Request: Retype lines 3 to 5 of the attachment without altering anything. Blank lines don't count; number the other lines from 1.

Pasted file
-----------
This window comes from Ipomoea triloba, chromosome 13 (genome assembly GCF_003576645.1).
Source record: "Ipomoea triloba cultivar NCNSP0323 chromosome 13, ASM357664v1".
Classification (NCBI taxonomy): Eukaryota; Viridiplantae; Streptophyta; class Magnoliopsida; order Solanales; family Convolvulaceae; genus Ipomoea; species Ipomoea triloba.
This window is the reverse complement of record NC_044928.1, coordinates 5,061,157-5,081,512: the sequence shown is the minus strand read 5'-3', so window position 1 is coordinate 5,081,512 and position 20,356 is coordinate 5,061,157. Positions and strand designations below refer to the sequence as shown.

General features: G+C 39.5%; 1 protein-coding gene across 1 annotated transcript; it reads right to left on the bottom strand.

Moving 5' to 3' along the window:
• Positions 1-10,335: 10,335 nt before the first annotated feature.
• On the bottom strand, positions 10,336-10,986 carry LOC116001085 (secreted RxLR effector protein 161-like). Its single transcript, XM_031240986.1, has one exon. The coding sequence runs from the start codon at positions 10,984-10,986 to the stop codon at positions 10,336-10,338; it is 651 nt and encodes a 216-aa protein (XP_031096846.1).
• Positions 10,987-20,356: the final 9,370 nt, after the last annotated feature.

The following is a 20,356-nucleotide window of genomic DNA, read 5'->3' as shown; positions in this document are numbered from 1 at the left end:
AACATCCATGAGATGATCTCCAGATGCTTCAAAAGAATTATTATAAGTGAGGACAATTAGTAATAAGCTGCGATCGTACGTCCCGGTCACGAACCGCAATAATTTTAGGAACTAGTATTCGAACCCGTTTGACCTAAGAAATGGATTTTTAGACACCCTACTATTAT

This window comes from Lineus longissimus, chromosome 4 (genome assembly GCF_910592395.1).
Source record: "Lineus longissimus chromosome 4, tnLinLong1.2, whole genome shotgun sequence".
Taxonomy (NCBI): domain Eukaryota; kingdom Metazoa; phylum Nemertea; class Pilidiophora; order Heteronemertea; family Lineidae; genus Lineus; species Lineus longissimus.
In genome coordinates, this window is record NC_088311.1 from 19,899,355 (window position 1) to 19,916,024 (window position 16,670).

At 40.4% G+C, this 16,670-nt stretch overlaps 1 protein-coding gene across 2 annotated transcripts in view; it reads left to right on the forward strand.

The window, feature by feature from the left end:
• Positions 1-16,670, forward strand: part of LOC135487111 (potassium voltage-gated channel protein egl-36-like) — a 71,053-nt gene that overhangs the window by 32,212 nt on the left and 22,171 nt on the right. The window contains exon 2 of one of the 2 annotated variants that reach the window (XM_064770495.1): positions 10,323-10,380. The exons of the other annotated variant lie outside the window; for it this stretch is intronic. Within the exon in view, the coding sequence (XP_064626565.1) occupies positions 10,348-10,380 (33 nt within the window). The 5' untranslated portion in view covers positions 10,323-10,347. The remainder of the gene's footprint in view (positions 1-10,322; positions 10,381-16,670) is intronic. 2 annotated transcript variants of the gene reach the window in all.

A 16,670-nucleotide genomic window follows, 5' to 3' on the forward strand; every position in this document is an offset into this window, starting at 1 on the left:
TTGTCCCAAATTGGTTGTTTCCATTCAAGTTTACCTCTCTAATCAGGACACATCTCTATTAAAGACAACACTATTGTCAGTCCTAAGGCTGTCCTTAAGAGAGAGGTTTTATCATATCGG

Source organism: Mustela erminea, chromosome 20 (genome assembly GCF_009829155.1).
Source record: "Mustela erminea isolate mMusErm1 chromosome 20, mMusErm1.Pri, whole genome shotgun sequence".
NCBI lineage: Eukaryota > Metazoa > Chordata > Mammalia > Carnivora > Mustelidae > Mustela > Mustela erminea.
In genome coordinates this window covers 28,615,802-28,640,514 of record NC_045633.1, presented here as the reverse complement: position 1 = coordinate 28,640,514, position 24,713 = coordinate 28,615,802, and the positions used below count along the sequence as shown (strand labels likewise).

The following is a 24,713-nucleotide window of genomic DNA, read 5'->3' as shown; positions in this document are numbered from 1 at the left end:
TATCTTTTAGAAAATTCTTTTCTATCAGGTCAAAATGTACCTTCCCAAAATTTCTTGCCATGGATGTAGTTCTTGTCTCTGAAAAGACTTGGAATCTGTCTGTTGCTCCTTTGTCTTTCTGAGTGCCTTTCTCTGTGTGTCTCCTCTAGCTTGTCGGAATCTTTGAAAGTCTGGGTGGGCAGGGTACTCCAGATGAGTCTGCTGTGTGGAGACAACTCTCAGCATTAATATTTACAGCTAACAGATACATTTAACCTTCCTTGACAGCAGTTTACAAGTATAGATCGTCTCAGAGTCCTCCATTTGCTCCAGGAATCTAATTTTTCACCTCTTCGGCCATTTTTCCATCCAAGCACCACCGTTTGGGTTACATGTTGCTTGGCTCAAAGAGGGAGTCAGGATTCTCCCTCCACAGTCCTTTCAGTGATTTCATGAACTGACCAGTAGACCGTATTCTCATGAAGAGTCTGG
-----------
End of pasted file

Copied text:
Classification (NCBI taxonomy): Eukaryota; Viridiplantae; Streptophyta; class Magnoliopsida; order Solanales; family Convolvulaceae; genus Ipomoea; species Ipomoea triloba.
This window is the reverse complement of record NC_044928.1, coordinates 5,061,157-5,081,512: the sequence shown is the minus strand read 5'-3', so window position 1 is coordinate 5,081,512 and position 20,356 is coordinate 5,061,157. Positions and strand designations below refer to the sequence as shown.

General features: G+C 39.5%; 1 protein-coding gene across 1 annotated transcript; it reads right to left on the bottom strand.